Plaintiff registered the Purchase Agreement with the United States Copyright Office in December 2010. (Compl. ¶ 60.) Plaintiff then commenced the instant action, alleging claims arising under the Copyright Act and New York state law. The Jackson Defendants seek dismissal of the claims against them, specifically, Counts I, IV, V, and VI.
Under Federal Rule of Civil Procedure 8(a)(2), a pleading must contain a "short and plain statement of the claim showing that the pleader is entitled to relief." The pleading standard under Rule 8 does not require "detailed factual allegations," Bell Atlantic Corp. v. Twombly, 550 U.S. 544, 555 (2007), "but it demands more than an unadorned, the-defendant-unlawfully-harmed-me accusation." Ashcroft v. Iqbal, 129 S. Ct. 1937, 1949 (2009). A complaint does not "suffice if it tenders 'naked assertion[s]' devoid of 'further factual enhancement.'" Id. (quoting Twombly, 550 U.S. at 557). A plaintiff's obligation to provide the "grounds" of his "entitle[ment] to relief" requires more than labels and conclusions, and a formulaic recitation of a cause of action's elements will not do. Twombly, 550 U.S. at 555.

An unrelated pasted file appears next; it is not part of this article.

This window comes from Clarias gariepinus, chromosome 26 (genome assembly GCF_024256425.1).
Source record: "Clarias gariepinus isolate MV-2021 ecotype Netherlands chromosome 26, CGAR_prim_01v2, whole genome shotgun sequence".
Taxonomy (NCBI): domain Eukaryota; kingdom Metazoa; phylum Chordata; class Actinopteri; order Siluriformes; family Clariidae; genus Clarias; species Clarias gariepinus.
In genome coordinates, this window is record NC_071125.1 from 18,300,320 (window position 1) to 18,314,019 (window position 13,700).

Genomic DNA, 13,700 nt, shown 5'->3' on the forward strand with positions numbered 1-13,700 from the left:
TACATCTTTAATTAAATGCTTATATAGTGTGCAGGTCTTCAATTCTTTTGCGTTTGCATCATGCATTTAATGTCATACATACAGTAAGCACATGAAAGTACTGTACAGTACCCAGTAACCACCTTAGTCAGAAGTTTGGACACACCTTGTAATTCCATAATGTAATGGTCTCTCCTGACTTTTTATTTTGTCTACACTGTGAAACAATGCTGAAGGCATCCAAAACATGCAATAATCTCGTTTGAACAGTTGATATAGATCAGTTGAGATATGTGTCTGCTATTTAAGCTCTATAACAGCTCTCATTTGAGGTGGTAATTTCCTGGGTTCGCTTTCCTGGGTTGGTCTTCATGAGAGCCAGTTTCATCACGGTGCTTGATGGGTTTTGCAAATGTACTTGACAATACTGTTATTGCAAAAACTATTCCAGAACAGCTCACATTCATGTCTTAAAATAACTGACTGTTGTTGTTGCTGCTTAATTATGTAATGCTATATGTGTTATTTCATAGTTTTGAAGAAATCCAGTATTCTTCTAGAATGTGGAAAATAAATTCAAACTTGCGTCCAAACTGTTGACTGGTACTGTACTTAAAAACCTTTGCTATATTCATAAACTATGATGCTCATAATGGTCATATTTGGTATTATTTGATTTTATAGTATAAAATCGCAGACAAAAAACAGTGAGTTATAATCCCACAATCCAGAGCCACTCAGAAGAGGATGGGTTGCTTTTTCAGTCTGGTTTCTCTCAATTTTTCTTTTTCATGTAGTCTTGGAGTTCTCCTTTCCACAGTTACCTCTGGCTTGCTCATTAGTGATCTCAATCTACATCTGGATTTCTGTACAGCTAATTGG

On a Rule 12(b)(6) motion, the court must accept as true all factual statements alleged in the complaint and draw all reasonable inferences in favor of the nonmoving party. Taylor v. Vt. Dep't of Educ., 313 F. 3d 768, 776 (2d Cir. 2002). The court may only consider the pleading itself, documents that are referenced in the complaint, documents that the plaintiff relied on in bringing suit and that are either in the plaintiff's possession or that the plaintiff knew of when bringing suit, and matters of which judicial notice may be taken. See Chambers v. Time Warner, Inc., 282 F. 3d 147, 153 (2d Cir. 2002); Int'l Audiotext Network, Inc. v. Am. Tel. & Tel. Co., 62 F. 3d 69, 72 (2d Cir. 1995).
With respect to the instant motion, the Court has considered documents submitted in addition to the complaint, such email exchanges between Simmons and Strawberry, ...